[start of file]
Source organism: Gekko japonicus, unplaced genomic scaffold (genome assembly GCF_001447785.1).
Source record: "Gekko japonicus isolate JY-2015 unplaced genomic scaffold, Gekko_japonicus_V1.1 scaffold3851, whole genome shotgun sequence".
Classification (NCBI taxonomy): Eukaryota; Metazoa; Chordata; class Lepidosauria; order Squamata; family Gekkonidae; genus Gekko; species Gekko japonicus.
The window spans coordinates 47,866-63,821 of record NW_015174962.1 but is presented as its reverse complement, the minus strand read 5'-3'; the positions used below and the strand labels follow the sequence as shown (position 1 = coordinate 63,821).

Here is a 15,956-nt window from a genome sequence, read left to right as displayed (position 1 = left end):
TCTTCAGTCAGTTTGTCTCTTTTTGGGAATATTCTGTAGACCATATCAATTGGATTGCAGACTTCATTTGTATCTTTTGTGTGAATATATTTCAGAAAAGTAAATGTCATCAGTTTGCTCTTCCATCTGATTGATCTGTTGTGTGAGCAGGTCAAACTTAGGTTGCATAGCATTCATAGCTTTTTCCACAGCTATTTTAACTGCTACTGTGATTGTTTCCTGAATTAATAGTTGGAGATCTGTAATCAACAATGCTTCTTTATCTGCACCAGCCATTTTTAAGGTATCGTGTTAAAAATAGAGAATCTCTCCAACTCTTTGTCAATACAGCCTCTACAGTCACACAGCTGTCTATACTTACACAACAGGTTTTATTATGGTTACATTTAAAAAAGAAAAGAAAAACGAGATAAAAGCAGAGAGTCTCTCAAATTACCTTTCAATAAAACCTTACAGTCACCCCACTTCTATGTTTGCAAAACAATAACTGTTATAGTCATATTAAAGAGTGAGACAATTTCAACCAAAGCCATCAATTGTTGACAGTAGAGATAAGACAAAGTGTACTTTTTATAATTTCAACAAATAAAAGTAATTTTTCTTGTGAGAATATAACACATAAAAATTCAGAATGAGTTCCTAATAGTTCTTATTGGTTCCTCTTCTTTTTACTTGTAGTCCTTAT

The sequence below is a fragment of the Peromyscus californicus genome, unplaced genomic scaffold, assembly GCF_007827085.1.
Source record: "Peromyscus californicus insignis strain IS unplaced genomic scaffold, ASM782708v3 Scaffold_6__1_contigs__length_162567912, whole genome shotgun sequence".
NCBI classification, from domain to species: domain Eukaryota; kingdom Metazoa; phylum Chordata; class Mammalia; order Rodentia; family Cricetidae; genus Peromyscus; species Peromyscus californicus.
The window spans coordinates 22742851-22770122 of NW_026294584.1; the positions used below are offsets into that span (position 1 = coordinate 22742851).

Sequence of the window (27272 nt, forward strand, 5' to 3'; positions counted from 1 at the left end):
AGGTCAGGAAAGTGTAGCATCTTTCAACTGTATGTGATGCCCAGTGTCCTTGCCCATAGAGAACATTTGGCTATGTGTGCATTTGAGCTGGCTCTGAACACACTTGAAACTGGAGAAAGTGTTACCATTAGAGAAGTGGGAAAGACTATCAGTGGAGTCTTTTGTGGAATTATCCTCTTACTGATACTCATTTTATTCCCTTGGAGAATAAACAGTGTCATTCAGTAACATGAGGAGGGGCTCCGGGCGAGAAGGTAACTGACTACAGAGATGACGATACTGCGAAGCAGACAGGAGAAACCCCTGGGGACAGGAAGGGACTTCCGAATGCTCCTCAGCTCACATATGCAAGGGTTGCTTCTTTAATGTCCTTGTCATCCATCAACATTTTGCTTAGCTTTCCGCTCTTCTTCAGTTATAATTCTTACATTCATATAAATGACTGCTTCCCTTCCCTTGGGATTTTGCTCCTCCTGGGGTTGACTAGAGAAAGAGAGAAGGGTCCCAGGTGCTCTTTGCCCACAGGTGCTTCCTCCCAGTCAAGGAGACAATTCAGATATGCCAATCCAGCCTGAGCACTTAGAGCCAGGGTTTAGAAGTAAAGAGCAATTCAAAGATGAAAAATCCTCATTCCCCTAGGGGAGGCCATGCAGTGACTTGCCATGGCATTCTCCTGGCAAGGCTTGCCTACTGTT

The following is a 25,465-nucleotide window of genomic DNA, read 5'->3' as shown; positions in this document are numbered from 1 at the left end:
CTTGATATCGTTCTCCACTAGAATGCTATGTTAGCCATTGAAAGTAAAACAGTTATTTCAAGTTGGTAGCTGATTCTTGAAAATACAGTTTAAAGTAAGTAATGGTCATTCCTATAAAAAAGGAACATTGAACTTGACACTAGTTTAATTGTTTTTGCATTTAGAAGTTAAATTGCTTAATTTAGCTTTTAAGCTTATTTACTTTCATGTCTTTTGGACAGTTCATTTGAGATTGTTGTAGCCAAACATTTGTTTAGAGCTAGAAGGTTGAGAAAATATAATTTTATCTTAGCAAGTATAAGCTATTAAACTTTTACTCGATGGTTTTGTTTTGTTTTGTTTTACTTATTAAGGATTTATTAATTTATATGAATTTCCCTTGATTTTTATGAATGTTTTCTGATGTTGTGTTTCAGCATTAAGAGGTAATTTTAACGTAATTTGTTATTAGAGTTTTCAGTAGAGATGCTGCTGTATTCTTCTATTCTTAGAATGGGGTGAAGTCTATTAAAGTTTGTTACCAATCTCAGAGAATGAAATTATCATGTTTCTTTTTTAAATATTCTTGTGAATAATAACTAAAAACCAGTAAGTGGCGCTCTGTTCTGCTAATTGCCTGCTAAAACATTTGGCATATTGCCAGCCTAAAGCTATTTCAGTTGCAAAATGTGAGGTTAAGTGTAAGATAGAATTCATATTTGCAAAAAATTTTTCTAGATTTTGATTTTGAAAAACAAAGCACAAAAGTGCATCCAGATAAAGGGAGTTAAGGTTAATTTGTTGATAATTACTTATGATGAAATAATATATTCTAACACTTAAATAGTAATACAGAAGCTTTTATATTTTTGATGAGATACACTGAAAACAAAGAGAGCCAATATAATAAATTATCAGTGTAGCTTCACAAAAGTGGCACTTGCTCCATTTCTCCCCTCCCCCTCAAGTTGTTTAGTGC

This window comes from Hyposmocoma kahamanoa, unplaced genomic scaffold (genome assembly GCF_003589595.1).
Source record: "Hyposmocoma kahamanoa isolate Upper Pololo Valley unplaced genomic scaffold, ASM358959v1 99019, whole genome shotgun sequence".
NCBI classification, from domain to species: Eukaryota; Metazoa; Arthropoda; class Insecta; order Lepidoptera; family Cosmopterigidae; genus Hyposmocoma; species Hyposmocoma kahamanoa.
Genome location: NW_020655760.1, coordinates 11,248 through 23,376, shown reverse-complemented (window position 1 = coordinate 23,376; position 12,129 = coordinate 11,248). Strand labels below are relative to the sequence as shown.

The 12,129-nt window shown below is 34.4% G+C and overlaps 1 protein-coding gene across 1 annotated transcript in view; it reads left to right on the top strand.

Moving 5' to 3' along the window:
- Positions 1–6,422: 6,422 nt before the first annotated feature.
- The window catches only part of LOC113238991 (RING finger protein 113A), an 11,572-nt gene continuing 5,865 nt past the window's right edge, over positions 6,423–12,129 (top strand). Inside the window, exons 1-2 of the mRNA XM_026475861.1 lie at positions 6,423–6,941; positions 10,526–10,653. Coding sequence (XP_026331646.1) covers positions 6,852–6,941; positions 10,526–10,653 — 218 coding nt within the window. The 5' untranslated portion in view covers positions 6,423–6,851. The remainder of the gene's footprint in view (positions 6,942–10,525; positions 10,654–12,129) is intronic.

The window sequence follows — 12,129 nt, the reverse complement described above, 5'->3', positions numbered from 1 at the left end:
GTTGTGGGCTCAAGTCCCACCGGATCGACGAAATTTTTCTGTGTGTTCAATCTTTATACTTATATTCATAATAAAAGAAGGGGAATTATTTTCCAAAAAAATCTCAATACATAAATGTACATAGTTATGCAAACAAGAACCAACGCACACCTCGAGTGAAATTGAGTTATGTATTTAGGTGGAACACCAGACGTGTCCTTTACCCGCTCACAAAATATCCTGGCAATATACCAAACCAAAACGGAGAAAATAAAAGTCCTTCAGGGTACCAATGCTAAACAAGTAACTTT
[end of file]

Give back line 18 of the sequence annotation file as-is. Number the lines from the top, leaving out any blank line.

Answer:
Genome location: NW_020655760.1, coordinates 11,248 through 23,376, shown reverse-complemented (window position 1 = coordinate 23,376; position 12,129 = coordinate 11,248). Strand labels below are relative to the sequence as shown.